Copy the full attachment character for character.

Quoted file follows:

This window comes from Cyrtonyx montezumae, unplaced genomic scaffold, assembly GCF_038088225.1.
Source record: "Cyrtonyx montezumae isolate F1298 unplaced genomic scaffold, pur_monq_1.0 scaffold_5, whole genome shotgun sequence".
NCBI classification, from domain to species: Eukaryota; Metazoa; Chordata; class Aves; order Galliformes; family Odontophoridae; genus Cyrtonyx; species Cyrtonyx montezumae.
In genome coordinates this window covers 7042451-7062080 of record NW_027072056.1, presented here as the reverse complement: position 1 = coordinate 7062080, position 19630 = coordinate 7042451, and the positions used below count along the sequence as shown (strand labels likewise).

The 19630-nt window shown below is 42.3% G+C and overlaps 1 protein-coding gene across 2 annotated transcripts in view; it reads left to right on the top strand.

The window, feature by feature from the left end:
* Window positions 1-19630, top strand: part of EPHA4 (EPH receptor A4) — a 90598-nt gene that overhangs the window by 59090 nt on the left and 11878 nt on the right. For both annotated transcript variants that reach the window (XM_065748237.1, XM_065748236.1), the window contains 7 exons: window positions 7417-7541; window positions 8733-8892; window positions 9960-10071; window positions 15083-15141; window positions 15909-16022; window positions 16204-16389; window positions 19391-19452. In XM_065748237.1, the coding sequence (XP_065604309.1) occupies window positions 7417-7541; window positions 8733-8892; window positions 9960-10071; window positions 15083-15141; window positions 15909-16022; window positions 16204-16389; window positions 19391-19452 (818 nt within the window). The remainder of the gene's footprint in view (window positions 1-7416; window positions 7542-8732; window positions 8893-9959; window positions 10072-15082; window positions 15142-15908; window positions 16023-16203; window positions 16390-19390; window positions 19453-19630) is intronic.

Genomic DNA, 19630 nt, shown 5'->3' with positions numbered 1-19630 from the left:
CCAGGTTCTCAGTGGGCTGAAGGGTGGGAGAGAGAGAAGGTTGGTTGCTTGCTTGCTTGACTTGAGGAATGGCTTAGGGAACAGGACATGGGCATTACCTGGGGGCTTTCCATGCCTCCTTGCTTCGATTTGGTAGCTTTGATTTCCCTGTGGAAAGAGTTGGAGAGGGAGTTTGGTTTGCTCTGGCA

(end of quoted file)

This window comes from Cyrtonyx montezumae, unplaced genomic scaffold, assembly GCF_038088225.1.
Source record: "Cyrtonyx montezumae isolate F1298 unplaced genomic scaffold, pur_monq_1.0 scaffold_5, whole genome shotgun sequence".
NCBI classification, from domain to species: Eukaryota; Metazoa; Chordata; class Aves; order Galliformes; family Odontophoridae; genus Cyrtonyx; species Cyrtonyx montezumae.
In genome coordinates this window covers 7042451-7062080 of record NW_027072056.1, presented here as the reverse complement: position 1 = coordinate 7062080, position 19630 = coordinate 7042451, and the positions used below count along the sequence as shown (strand labels likewise).

The 19630-nt window shown below is 42.3% G+C and overlaps 1 protein-coding gene across 2 annotated transcripts in view; it reads left to right on the top strand.

The window, feature by feature from the left end:
* Window positions 1-19630, top strand: part of EPHA4 (EPH receptor A4) — a 90598-nt gene that overhangs the window by 59090 nt on the left and 11878 nt on the right. For both annotated transcript variants that reach the window (XM_065748237.1, XM_065748236.1), the window contains 7 exons: window positions 7417-7541; window positions 8733-8892; window positions 9960-10071; window positions 15083-15141; window positions 15909-16022; window positions 16204-16389; window positions 19391-19452. In XM_065748237.1, the coding sequence (XP_065604309.1) occupies window positions 7417-7541; window positions 8733-8892; window positions 9960-10071; window positions 15083-15141; window positions 15909-16022; window positions 16204-16389; window positions 19391-19452 (818 nt within the window). The remainder of the gene's footprint in view (window positions 1-7416; window positions 7542-8732; window positions 8893-9959; window positions 10072-15082; window positions 15142-15908; window positions 16023-16203; window positions 16390-19390; window positions 19453-19630) is intronic.

Genomic DNA, 19630 nt, shown 5'->3' with positions numbered 1-19630 from the left:
CCAGGTTCTCAGTGGGCTGAAGGGTGGGAGAGAGAGAAGGTTGGTTGCTTGCTTGCTTGACTTGAGGAATGGCTTAGGGAACAGGACATGGGCATTACCTGGGGGCTTTCCATGCCTCCTTGCTTCGATTTGGTAGCTTTGATTTCCCTGTGGAAAGAGTTGGAGAGGGAGTTTGGTTTGCTCTGGCA